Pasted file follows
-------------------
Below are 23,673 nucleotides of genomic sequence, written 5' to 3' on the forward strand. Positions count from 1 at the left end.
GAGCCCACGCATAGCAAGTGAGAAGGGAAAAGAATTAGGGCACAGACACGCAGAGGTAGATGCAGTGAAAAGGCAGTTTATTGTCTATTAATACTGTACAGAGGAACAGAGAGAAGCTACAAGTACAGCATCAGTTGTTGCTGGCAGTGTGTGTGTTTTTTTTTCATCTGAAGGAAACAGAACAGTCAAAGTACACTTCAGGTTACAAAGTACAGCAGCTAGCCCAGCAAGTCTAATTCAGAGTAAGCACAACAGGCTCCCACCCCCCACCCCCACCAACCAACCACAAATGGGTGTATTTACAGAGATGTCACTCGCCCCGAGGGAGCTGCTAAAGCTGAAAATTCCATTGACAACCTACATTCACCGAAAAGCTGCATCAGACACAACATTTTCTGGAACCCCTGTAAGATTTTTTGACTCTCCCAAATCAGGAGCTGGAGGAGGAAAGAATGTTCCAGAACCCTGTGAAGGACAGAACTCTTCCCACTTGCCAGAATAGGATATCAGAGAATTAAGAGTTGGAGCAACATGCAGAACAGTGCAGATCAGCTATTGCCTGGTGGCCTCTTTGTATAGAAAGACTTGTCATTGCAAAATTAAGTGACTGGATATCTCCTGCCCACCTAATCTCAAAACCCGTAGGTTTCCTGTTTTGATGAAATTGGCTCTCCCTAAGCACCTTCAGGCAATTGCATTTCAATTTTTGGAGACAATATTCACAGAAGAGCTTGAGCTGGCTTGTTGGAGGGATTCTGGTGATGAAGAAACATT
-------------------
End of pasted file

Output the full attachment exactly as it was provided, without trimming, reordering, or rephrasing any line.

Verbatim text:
Below are 23,673 nucleotides of genomic sequence, written 5' to 3' on the forward strand. Positions count from 1 at the left end.
GAGCCCACGCATAGCAAGTGAGAAGGGAAAAGAATTAGGGCACAGACACGCAGAGGTAGATGCAGTGAAAAGGCAGTTTATTGTCTATTAATACTGTACAGAGGAACAGAGAGAAGCTACAAGTACAGCATCAGTTGTTGCTGGCAGTGTGTGTGTTTTTTTTTCATCTGAAGGAAACAGAACAGTCAAAGTACACTTCAGGTTACAAAGTACAGCAGCTAGCCCAGCAAGTCTAATTCAGAGTAAGCACAACAGGCTCCCACCCCCCACCCCCACCAACCAACCACAAATGGGTGTATTTACAGAGATGTCACTCGCCCCGAGGGAGCTGCTAAAGCTGAAAATTCCATTGACAACCTACATTCACCGAAAAGCTGCATCAGACACAACATTTTCTGGAACCCCTGTAAGATTTTTTGACTCTCCCAAATCAGGAGCTGGAGGAGGAAAGAATGTTCCAGAACCCTGTGAAGGACAGAACTCTTCCCACTTGCCAGAATAGGATATCAGAGAATTAAGAGTTGGAGCAACATGCAGAACAGTGCAGATCAGCTATTGCCTGGTGGCCTCTTTGTATAGAAAGACTTGTCATTGCAAAATTAAGTGACTGGATATCTCCTGCCCACCTAATCTCAAAACCCGTAGGTTTCCTGTTTTGATGAAATTGGCTCTCCCTAAGCACCTTCAGGCAATTGCATTTCAATTTTTGGAGACAATATTCACAGAAGAGCTTGAGCTGGCTTGTTGGAGGGATTCTGGTGATGAAGAAACATT